Magazine article The New Yorker

Convivio

Magazine article The New Yorker

Convivio

Article excerpt

Tudor City is an odd part of town, a puzzle of dead ends. Convivio, at the heart of it, replicates its screwy feng shui. If you walk in and feel confused--by the cramped, half-hidden bar, by the fact that it's no longer L'Impero, by the narrow path to the trio of steely hostesses who may acknowledge your reservation but who, after an hour, fail to honor it (actual remark, in response to a fifth how-does-it-look prompt: "I thought I'd seated you already")--you may think that you are in a restaurant-anxiety dream: mouths wide shut. But no. Convivio, once you're at a table, in a nifty swivel chair, and savoring a repentant round of hors d'ouevres (called sfizi here), is real, and dreamy, in the best sense of the word. An attentive but laid-back waitress who looks a bit like Jennifer Connelly dispenses unassailable recommendations, and before long you are eating exotic animal parts and exquisite pastas that live up to all the avid things your dinner companions have heard about them, and about their maker, the chef Michael White.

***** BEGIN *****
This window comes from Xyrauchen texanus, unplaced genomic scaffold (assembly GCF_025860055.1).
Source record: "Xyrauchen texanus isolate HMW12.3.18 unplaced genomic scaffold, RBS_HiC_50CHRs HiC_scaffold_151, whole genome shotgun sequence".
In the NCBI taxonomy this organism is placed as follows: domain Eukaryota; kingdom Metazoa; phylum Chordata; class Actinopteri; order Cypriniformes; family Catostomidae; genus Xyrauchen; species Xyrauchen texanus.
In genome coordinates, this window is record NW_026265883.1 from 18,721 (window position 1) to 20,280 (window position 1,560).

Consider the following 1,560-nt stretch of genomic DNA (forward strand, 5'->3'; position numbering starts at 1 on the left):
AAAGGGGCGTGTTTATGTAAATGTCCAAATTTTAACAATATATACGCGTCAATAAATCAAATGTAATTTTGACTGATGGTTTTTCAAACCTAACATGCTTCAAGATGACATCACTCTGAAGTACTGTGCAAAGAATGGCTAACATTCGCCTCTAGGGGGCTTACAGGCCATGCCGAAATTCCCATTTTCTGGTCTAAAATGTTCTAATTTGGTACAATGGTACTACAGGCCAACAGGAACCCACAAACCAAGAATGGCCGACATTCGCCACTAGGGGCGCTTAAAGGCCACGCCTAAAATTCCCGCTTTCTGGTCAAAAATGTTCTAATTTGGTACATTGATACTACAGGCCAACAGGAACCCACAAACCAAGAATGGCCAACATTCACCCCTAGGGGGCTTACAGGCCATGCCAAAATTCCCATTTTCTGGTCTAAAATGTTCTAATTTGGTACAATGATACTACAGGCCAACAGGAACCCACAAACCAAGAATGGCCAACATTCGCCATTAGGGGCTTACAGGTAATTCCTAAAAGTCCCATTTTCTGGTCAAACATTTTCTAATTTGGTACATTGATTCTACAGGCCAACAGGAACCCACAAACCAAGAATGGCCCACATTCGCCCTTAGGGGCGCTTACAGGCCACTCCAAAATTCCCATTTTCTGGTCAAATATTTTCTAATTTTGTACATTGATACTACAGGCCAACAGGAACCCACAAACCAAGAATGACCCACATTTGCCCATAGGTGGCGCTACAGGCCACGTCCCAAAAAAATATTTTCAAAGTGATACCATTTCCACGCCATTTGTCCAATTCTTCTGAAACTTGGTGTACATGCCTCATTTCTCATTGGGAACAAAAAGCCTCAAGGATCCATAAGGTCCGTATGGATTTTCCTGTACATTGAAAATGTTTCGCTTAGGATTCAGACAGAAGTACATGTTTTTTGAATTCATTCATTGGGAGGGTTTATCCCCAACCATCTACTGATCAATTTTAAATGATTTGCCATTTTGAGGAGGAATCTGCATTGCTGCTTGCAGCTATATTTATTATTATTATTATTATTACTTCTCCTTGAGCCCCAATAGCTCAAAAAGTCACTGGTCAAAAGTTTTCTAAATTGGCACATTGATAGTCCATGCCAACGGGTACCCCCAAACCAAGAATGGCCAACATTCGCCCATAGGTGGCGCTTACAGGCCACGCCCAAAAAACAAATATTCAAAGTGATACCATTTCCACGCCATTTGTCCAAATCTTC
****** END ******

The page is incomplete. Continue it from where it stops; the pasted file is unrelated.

As usual, the application of the delicate to the brutish elevates the experience of dining on ultra-lipids. …

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